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Israeli Prime Minister Benjamin Netanyahu delivers a statement at his office in Jerusalem on Jan. 23, 2013. (Darren Whiteside/Associated Press)
Israeli Prime Minister Benjamin Netanyahu delivers a statement at his office in Jerusalem on Jan. 23, 2013. (Darren Whiteside/Associated Press)

MATTHEW DUSS

Netanyahu’s ballot humiliation can only help Obama’s Israel policy Add to ...

As he begins his second presidential term, Barack Obama will have to confront another leader elected to a second term this week, Israeli Prime Minister Benjamin Netanyahu. But one consequence of Israel’s surprising election results could be that Mr. Obama’s relations with his Israeli counterpart will prove to be somewhat easier.

Many analysts had predicted that the election would further consolidate the power of Israel’s pro-settlement right wing. But Tuesday’s results show once again the particular ability of Israeli politics to surprise everyone. In this case, it was the impressive showing by political newcomer Yair Lapid, a former newscaster whose centrist party Yesh Atid won 19 seats. Just a month ago, Yesh Atid was predicted to get as few as six seats . Mr. Lapid now finds himself in the unexpected role of kingmaker, expected to be a part of a new coalition headed by Mr. Netanyahu.

As for Mr. Netanyahu, even though his party’s relatively poor showing reveals him to be not quite the “King Bibi” that Time magazine proclaimed him to be last year, the fact is he will serve another term as prime minister, though presiding over a somewhat more politically diverse coalition than many had thought, which means that Mr. Obama must find a way to work with him.

The election could have consequences for the two key policy issues that created the most tension between the two leaders, the Israeli-Paliestinian peace process and Iran, with the former continuing to be a source of strain and the latter becoming slightly less of one.

The peace process was notable mainly for its absence in most of the political debate around the elections. Only two parties, the left-wing Meretz and Tzipi Livni’s center-left Hatnua, made the occupation and need for a two-state solution a major issue. While Mr. Lapid, whose campaign primarily focused on social and economic issues, promised not to join any government that stalled on the peace process, he also said that Jerusalem must remain undivided under Israeli sovereignty (a red line for Palestinians, who hope to establish their own capital in Arab East Jerusalem) – and said so in the sprawling Ariel settlement in the heart of the occupied West Bank.

On the other hand, according to Yariv Oppenheimer, secretary-general of Israel’s Peace Now movement (who also ran as a member of the Labor Party's list),  “Lapid understands the damage that was done to the image of Israel” by Mr. Netanyahu and by Foreign Minister Avigdor Lieberman’s refusal to engage in the peace process in a serious way, “and he will do his best to make that change.”

At the same time, Mr. Oppenheimer acknowledged, Mr. Lapid “doesn’t have the power to push forward in a major way. So I can see progress, but I don’t see Lapid going all the way [with a peace initiative], at least not for this year. But it’s important and encouraging. It’s more than we had before.” Indeed, on Thursday morning, Mr. Lapid followed through on his campaign promise and announced that a resumption of peace talks is a condition of Yesh Atid entering any governing coalition.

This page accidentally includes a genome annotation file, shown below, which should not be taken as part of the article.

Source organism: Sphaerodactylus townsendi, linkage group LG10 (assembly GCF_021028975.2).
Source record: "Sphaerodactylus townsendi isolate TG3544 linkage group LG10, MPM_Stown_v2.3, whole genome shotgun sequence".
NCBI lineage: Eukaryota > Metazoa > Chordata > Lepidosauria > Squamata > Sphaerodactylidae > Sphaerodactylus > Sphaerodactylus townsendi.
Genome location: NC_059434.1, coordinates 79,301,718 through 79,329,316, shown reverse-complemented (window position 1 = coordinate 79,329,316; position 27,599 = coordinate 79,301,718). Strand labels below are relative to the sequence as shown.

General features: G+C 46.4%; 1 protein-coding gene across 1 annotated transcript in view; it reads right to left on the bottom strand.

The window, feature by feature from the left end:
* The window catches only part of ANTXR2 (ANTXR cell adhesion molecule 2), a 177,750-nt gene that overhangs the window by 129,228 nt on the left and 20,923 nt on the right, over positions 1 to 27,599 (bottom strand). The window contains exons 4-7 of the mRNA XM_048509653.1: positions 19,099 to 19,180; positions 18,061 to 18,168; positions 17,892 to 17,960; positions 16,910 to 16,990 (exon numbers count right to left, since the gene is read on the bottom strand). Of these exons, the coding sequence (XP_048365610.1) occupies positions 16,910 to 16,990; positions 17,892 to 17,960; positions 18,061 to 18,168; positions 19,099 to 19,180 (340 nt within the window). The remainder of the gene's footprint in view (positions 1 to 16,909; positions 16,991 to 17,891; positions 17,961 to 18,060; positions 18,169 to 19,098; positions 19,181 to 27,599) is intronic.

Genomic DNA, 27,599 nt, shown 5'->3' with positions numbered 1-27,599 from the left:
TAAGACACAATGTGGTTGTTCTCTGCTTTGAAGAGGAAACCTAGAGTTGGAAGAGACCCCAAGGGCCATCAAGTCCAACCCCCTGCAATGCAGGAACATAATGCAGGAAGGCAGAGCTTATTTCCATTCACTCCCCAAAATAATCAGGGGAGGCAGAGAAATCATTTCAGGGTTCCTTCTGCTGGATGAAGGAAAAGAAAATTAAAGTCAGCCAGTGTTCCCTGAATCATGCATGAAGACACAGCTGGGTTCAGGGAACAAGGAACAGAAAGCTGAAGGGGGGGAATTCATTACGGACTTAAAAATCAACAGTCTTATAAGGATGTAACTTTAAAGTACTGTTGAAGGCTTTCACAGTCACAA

As for Iran, it was clearly Mr. Netanyahu’s hope to have a more hawkish coalition that could help him overcome internal opposition – much of it voiced by Israel’s own security establishment – against a unilateral Israeli strike on Iran, something the Obama administration also worked diligently to prevent. Now, having to contend with what will likely be a more centrist coalition, “[i]t will be much more difficult for Netanyahu to go on an adventure,” Mr. Oppenheimer said.

According to Israeli journalist Nahum Barnea, Mr. Netanyahu’s relatively poor showing should be understood partly as blowback from his near-endorsement of Mitt Romney during the U.S. elections. Appearing to so clearly favor Mr. Romney over Mr. Obama “looked like a dangerous and unprecedented move that most Israelis didn’t like,” Mr. Barnea said yesterday on a conference call organized by Israel Policy Forum.

Unlike during Mr. Obama’s first term, if Mr. Netanyahu continues fighting with his U.S. counterpart now, “he will lose on all fronts,” Mr. Barnea said. In the view of many Israelis, Mr. Netanyahu tried and failed to prevent Mr. Obama’s re-election. But having been re-elected, Mr. Obama will remain president for a full term, Mr. Barnea said, whereas, in the Israeli system, “Netanyahu could face elections, and Netanyahu knows this.”

While no one should expect Mr. Netanyahu to fully back off on the Iran issue, the results of Tuesday’s elections suggest that he does have a real incentive to demonstrate that he can be a better steward of the U.S.-Israel relationship than he has been over the past four years.

Matthew Duss is a foreign policy analyst based in Washington

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